Two days later, I was at the Aligarh airstrip again; this time the wind velocity, my state of mind, and safety parametres, were all in sync. In no time, I was inside a plane without a door (specially customised by the engineers here for the extreme sport) ascending to insane heights. At this point it hit me that I was finally going to jump out of the plane into the vast, seamless sky and then trust the instructor and the parachute with my life. It’s about letting emotions at two extreme ends of the spectrum – trust and fear and excitement and anxiety – balance each other out in those moments. I sat there, singing songs to calm myself down, staring out at the blue sky and observing the airstrip and the buildings below shrink in size. About 20 minutes later, when we reached an altitude of about 5,000ft, I was asked to sit in front of the instructor and my harness was attached to his.
We were sitting about one step away from the footboard of the plane, with wind velocity so high that I could barely hear a spoken word. The next five to ten minutes were a blur – 7,000ft, 8,000ft, 9,000ft, and we were in the drop zone. When you’re in the drop zone, you have no time to think, no time to back down, no time to stress, the only thing you have to do in those two seconds is take a deep breath, step out of the plane on to the footboard, wait for your instructor’s sign, let every fear go, and jump!
The next 30 seconds of my life made me feel more alive than I’ve ever felt – free fall, from 10,000ft above ground level, with the Sun being the only familiar sight at hand. But I wasn’t even thinking about that, my mind was empty, I was living in the moment, while the wind whipped my face and my body hurtled towards the ground.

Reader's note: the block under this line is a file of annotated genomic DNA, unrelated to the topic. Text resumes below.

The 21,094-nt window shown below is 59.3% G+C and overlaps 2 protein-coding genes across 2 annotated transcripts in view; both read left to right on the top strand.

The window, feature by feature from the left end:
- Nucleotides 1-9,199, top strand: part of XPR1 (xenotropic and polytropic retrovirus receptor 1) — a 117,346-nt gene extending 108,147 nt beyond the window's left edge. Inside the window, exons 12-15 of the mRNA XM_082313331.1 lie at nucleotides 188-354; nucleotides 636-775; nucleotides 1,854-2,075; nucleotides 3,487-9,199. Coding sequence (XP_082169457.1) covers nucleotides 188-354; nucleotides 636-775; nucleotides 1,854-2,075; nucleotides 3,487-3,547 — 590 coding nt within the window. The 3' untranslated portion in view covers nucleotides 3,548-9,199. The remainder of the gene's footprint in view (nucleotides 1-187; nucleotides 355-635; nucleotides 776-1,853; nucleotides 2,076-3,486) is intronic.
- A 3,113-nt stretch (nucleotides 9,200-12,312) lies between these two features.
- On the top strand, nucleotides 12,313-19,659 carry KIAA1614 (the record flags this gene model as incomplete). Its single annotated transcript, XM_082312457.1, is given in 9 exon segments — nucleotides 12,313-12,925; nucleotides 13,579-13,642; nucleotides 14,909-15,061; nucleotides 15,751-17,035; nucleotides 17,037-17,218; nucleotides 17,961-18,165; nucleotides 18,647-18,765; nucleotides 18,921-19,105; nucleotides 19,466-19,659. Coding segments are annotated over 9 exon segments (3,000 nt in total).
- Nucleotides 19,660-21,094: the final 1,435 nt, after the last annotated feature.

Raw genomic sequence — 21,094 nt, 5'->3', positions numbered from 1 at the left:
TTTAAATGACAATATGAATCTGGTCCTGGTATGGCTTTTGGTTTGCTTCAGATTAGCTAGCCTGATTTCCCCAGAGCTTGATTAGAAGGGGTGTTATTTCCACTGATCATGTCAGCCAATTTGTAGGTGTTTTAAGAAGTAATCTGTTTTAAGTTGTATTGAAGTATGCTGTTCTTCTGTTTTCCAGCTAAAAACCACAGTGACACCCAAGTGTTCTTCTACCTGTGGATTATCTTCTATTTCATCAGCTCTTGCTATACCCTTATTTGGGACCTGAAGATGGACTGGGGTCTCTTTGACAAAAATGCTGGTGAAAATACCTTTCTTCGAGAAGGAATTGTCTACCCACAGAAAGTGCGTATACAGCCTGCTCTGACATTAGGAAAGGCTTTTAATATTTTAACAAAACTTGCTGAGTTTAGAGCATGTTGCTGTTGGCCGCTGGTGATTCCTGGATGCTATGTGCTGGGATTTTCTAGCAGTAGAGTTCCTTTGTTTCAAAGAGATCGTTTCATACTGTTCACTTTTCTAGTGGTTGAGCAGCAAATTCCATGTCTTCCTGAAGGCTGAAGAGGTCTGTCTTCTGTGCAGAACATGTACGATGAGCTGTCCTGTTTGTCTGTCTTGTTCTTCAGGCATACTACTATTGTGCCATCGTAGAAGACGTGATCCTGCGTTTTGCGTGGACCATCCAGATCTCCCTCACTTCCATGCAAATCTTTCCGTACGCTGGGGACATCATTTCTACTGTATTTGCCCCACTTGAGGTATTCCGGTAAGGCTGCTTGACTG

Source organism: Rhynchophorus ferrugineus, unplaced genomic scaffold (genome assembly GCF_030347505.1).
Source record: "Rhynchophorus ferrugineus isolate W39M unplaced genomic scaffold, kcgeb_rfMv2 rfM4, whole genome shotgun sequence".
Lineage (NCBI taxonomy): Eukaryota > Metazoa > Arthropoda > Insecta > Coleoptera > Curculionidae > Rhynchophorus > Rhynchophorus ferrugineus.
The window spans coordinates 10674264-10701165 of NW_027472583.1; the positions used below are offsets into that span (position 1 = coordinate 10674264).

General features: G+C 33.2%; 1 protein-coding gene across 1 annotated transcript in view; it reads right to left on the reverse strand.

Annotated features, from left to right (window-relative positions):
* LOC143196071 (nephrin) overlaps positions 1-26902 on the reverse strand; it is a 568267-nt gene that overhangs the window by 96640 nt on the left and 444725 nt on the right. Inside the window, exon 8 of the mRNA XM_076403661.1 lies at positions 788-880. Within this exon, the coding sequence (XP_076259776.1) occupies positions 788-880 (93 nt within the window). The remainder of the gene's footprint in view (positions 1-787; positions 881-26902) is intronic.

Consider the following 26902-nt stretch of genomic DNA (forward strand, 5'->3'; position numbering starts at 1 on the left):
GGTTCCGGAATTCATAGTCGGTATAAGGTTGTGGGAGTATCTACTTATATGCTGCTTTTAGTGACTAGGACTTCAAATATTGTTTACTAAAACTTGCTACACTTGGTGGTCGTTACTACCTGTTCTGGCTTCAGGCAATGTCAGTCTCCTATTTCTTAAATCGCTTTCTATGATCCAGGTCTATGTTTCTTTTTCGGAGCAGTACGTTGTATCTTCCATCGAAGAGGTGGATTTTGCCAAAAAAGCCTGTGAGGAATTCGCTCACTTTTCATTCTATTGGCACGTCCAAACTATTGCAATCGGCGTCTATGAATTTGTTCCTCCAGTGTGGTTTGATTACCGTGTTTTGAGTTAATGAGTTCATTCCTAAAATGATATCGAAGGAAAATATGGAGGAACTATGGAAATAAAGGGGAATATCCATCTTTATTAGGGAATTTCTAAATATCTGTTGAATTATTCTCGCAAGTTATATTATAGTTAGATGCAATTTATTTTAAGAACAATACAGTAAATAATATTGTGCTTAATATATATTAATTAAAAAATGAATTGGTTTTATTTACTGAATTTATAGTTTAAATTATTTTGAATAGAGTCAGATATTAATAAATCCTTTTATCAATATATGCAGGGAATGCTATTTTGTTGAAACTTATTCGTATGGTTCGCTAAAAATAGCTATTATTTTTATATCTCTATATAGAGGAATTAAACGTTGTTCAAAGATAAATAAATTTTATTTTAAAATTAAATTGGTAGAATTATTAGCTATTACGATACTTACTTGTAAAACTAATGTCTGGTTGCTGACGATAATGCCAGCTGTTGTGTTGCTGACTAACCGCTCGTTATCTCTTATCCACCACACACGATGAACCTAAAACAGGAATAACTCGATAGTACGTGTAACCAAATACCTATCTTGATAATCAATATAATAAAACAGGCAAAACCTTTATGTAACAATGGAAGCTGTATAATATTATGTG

Suddenly, the parachute was opened and I could sense tears trickling down my cheek and I was uttering things like ‘why don’t I do things like this for myself more often!’ The next five minutes of descent with the parachute’s help allowed me to take in the stunning views as I steered the chute. A little while before landing, the instructor took control of the parachute from my hands to ensure that we landed within the designated landing area.
People could have varied reactions after landing. A massive sense of fearlessness came to me the second I safely touched the ground. Death is the biggest fear most of us have, and once you’ve jumped into the maws of death and escaped unscathed, every other fear and trouble in your life seems inconsequential; you will start feeling invincible. Adrenaline is a magic potion, after all.
Things to Keep in Mind
It is mandatory to procure a basic medical fitness certificate from your general physician before you jump. This extreme adventure sport is not recommended for patients with heart diseases and uncontrollable blood sugar problems. As mentioned earlier, persons who weigh more than 90kgs are strictly not allowed to dive here. You will need to carry a government photo ID card for signing up for the insurance.
On the day of the dive, make sure you wear comfortable clothes and shoes. During winter months, you will need to carry a jacket. Although you are provided with jumpsuits at the venue, you need to remember that the temperature is much lower when you’re up in the sky, than when you’re standing on ground. Eat well a few hours before the dive, for the activity tends to sap you of your energy. Do not consume alcohol for a day before the dive.
Skydiving is an activity that is dependent on the forces of nature.
If on any day the wind speed is higher than recommended, you may be asked to wait or come back another day. Make sure you’re prepared for circumstances of that sort. It is essential to not lose your temper in such situations and trust your instructor and pilot because they know better and will do what is best to ensure a great experience. When you’re up in the air, do as the instructor says; keep your eyes open and just enjoy the free fall.
About Skyhigh India